Online auction leader eBay Inc warned in an annual report on Friday that it faces difficulty getting former customers to return, adding to the normal challenge of attracting new users to its sites.

In its annual shareholder filing with the U.S. Securities and Exchange Commission, eBay cited a variety of new threats to its business that reflect changing customers demands.

EBay acknowledged that its main auction business faces slowing growth in each of its top three markets.

We face challenges in the U.S., U.K. and Germany, which are our three largest markets, as growth of listings, active users and GMV on the platform in those countries has slowed, the company said in the regulatory filing.

GMV is gross merchandise volume, the total value of goods and services sold on eBay sites -- on which eBay takes a cut in the form of transaction fees.

Adding to the risks in the coming year is expected weaker consumer spending in each of these three major markets, it said. At the same time, overall growth in the e-commerce market is expected to continue to decelerate, the company cautioned.

Wall Street analysts, on average, expect eBay this year to earn revenue of $8.7 billion, a rise of 14 percent on 2007.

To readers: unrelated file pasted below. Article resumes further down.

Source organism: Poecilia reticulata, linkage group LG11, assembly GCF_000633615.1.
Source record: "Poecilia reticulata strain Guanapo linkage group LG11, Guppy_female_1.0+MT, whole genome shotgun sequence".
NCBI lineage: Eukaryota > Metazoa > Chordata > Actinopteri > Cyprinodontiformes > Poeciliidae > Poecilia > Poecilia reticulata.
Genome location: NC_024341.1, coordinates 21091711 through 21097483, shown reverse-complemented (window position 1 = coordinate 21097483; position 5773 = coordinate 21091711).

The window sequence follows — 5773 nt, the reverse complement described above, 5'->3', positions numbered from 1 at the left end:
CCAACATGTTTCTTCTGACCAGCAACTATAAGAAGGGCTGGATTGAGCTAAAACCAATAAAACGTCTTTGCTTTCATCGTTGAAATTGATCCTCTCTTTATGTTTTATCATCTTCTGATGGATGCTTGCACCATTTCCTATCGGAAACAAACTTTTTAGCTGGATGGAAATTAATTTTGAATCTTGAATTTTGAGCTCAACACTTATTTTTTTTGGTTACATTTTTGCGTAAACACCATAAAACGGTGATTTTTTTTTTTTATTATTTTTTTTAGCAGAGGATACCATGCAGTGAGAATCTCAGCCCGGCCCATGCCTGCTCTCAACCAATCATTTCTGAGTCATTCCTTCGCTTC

EBay revenue has suffered a dramatic slowing of growth in recent years -- down from rates of 30 percent to 40 percent.

In a discussion of potential risks to growth and profitability, eBay added the need to reactivate former users, adding to the typical Web business concerns about attracting new users and keeping existing users active.

The San Jose, California-based company also acknowledged that significant changes made in January in fees and policies on its marketplaces have been controversial with many sellers.

If these changes cause sellers to move their business away from our sites or otherwise fail to improve gross merchandise volume or the number of successful listings, our operating results and profitability will be harmed, eBay said.

The language of eBay's annual report underscores previous warnings the company has made about slowing growth. In January it reported solid fourth-quarter results but said it expected 2008 revenue to grow only 12 percent -- well below the 18 percent that analysts, on average, had predicted at the time.

Jeffries & Co analyst Youssef Squali said the pessimistic language eBay uses to describe its business prospects reflect a growing awareness that eBay is no longer the only game in town for merchants. Rivals such as are enjoying surging growth in its merchant business as eBay slows.

EBay has also been suffering one of its periodic seller revolts in response to the recent round of price changes.

But Squali said the impact of the latest sellers' strike has yet to be reflected in any dramatic fall-off in auction listings. The buyers don't go on strike, he said, but added: Now sellers are looking for new options off of eBay.